The imperial city of Hue is the cultural, intellectual and spiritual heart of Vietnam, home to the ancient tombs of Nguyen dynasty emperors.
Located along the narrow coastal strip of central Vietnam, the former imperial capital is a sleepy, romantic city which is now seeing a revival in tourism thanks to the Vietnamese government’s efforts to preserve and restore the country’s rich heritage.
Once the capital of Vietnam and the seat of the Nguyen dynasty (1802-1945), Hue is located along the scenic banks of Song Huong, known also as Perfume River. The imperial citadel is a large complex faithfully modelled after Beijing’s Forbidden City, and is a treasure trove of Chinese architecture.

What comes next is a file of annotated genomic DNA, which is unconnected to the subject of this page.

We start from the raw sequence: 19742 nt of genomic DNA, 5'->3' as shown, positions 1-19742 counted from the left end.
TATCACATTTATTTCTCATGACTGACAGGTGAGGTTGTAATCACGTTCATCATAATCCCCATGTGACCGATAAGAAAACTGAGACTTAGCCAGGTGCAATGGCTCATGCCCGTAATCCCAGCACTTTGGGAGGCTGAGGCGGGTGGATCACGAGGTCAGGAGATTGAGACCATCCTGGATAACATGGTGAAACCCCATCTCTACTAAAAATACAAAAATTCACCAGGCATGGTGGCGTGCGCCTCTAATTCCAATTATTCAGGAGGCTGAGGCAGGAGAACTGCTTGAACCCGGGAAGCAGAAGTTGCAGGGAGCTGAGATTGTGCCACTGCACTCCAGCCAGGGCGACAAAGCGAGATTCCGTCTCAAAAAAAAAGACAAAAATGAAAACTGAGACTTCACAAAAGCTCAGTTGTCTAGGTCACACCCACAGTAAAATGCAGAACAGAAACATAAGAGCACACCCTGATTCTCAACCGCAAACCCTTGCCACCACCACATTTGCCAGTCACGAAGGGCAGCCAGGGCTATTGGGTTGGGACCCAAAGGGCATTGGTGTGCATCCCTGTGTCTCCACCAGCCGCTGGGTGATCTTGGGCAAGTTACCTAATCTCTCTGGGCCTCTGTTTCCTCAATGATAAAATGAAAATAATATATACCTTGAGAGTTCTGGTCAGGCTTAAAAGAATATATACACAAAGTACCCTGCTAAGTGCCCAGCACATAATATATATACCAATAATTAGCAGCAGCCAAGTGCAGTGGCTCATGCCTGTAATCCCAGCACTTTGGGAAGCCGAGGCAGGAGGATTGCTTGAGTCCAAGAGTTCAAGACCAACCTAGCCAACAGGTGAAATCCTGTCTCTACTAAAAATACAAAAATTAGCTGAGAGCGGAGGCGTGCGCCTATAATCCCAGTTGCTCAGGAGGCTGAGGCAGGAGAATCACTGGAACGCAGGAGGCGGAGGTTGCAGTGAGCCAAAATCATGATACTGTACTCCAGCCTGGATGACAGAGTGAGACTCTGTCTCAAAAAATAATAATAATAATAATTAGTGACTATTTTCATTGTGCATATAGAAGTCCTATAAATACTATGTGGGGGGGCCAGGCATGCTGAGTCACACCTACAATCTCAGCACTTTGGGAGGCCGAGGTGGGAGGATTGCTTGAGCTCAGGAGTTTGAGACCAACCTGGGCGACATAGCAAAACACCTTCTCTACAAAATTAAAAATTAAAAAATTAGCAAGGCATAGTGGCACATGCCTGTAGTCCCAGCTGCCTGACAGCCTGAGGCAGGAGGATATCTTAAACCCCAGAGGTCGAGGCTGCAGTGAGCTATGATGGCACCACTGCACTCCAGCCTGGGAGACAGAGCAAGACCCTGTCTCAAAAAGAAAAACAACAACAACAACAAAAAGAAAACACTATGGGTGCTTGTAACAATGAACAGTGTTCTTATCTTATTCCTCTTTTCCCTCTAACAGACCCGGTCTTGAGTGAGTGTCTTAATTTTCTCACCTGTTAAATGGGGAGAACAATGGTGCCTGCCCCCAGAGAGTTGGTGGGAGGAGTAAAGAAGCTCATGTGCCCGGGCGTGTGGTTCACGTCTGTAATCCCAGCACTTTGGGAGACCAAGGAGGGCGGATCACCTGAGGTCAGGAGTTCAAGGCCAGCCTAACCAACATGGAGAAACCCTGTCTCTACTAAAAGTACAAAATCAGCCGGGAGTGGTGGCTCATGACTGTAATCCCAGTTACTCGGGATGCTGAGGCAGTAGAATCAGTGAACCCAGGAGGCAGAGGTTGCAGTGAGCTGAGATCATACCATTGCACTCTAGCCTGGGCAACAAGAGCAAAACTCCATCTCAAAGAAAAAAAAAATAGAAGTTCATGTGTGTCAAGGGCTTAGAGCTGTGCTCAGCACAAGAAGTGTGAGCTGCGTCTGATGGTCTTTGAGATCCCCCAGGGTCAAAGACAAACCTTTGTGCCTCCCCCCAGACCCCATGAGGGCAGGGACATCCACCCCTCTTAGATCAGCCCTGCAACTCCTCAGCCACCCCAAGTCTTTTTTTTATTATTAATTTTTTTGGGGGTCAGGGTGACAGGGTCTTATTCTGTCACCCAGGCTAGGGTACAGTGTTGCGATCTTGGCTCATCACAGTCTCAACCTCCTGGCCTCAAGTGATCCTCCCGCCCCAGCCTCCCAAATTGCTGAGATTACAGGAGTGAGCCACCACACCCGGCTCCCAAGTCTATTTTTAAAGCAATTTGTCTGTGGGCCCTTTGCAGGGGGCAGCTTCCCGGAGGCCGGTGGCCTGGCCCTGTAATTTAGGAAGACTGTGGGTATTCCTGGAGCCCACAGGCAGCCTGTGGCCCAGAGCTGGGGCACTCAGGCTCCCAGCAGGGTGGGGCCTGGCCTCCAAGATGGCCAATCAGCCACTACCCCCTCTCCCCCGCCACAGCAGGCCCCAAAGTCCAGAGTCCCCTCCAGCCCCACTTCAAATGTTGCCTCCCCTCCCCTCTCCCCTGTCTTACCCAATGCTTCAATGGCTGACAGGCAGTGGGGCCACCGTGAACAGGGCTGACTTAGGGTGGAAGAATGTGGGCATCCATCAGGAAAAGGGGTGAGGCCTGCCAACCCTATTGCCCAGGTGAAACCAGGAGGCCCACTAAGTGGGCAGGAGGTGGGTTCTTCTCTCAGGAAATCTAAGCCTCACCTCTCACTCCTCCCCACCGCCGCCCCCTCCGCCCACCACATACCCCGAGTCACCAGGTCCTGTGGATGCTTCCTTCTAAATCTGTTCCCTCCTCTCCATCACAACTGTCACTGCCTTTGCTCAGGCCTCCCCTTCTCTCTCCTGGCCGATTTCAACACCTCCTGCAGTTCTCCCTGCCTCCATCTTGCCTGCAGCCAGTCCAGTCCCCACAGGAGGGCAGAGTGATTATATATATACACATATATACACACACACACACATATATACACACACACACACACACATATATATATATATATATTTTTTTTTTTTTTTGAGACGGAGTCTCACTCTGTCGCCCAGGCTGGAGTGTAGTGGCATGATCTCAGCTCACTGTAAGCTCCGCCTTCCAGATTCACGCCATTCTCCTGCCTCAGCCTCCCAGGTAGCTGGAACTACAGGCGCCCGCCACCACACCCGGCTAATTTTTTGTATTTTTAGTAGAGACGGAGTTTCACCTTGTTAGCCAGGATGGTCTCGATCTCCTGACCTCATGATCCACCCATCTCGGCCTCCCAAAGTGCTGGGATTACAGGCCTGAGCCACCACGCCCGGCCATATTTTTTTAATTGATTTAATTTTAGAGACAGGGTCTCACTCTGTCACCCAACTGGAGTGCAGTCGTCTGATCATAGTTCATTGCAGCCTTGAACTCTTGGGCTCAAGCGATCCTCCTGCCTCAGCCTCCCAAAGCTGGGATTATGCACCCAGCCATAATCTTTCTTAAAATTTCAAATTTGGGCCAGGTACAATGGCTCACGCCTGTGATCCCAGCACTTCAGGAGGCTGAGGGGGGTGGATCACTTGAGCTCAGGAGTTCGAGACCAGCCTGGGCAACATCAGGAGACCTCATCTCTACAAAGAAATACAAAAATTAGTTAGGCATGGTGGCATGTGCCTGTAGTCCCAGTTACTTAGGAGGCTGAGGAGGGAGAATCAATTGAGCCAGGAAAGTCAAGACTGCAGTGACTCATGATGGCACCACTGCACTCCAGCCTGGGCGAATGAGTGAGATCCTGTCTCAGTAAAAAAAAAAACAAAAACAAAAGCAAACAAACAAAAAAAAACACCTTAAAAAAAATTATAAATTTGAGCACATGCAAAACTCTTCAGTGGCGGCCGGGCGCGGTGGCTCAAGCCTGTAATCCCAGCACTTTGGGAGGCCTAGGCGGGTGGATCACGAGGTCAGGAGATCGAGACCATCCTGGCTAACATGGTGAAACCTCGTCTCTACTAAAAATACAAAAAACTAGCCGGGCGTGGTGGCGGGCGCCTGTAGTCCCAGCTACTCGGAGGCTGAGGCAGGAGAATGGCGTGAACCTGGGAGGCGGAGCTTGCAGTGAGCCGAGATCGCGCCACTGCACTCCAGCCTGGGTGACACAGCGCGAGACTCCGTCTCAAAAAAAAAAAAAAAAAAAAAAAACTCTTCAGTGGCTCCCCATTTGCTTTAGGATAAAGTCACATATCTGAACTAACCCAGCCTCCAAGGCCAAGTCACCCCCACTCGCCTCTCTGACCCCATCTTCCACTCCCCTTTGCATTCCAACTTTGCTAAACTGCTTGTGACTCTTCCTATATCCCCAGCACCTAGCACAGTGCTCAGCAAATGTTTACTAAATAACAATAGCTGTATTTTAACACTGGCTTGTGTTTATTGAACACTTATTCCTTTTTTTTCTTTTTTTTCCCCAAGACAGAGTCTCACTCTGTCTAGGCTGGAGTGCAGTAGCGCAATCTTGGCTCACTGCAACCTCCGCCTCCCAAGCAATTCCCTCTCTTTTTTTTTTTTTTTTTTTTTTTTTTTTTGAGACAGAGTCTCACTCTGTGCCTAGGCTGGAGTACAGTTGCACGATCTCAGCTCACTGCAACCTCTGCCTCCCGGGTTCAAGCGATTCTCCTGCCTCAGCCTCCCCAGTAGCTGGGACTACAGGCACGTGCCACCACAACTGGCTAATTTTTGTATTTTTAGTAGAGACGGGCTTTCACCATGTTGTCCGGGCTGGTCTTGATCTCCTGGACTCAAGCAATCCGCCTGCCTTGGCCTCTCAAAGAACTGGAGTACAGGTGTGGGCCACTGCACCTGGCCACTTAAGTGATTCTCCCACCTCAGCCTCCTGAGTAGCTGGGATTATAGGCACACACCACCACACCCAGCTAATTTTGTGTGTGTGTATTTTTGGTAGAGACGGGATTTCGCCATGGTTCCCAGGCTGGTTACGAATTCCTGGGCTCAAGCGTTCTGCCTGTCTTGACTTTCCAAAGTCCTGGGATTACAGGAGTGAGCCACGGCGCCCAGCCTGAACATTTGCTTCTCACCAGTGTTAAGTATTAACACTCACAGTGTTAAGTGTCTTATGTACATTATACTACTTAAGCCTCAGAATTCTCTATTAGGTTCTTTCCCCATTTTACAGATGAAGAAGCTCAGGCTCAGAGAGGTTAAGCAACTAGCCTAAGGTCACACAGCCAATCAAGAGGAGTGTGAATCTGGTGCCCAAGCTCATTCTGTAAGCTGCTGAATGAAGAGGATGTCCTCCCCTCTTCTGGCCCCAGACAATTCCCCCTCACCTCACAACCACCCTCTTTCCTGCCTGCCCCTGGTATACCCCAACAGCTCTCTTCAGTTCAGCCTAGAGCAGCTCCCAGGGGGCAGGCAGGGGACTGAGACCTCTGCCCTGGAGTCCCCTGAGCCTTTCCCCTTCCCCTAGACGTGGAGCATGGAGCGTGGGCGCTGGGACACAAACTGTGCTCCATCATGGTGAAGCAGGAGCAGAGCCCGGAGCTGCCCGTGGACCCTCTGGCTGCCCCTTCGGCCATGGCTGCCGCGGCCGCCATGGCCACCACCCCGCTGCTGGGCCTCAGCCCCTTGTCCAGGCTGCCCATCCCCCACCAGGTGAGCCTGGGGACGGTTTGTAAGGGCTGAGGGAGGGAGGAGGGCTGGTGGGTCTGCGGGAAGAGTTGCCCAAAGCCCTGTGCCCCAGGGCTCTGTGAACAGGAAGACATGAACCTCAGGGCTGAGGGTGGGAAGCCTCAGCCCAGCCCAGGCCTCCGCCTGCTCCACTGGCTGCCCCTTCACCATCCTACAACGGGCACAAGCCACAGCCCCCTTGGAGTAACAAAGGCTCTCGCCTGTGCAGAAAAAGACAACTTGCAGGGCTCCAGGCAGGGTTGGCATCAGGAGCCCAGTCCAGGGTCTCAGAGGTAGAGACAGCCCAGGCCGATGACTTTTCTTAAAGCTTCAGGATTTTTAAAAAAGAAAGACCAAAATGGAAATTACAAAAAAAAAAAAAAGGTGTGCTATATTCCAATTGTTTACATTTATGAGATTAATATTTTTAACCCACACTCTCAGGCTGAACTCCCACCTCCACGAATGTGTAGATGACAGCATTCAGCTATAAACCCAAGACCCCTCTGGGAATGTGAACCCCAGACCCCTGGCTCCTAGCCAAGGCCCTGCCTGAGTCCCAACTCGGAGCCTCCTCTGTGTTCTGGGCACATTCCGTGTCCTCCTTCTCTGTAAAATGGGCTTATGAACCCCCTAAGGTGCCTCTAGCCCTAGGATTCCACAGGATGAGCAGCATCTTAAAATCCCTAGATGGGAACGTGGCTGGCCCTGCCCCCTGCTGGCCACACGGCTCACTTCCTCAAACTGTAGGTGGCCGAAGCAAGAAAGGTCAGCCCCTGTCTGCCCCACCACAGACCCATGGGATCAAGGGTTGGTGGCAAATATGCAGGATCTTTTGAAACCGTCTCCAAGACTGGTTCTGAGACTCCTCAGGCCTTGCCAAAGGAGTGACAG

Today, only 20 out of 148 palaces and buildings are left standing due to damages from the Vietnam War and other natural disasters, but the magnificently-restored buildings are still worthy to be recognised as a UNESCO World Heritage Site.
As a city, Hue is full of bridges, lakes, moats and canals. Located south of the Perfume River are the seven tombs of the Nguyen dynasty emperors, well spread out along the hillsides with each tomb enclosed by large brick-paved courtyards.
Besides the Imperial City, Hue’s other attractions include Thuan An Beach, the Royal Antiquities Museum, Hue Historical and Revolutionary Museum, Thien Mu Pagoda and Phu Cat, a nice little neighbourhood great for a relaxing stroll to see its local market.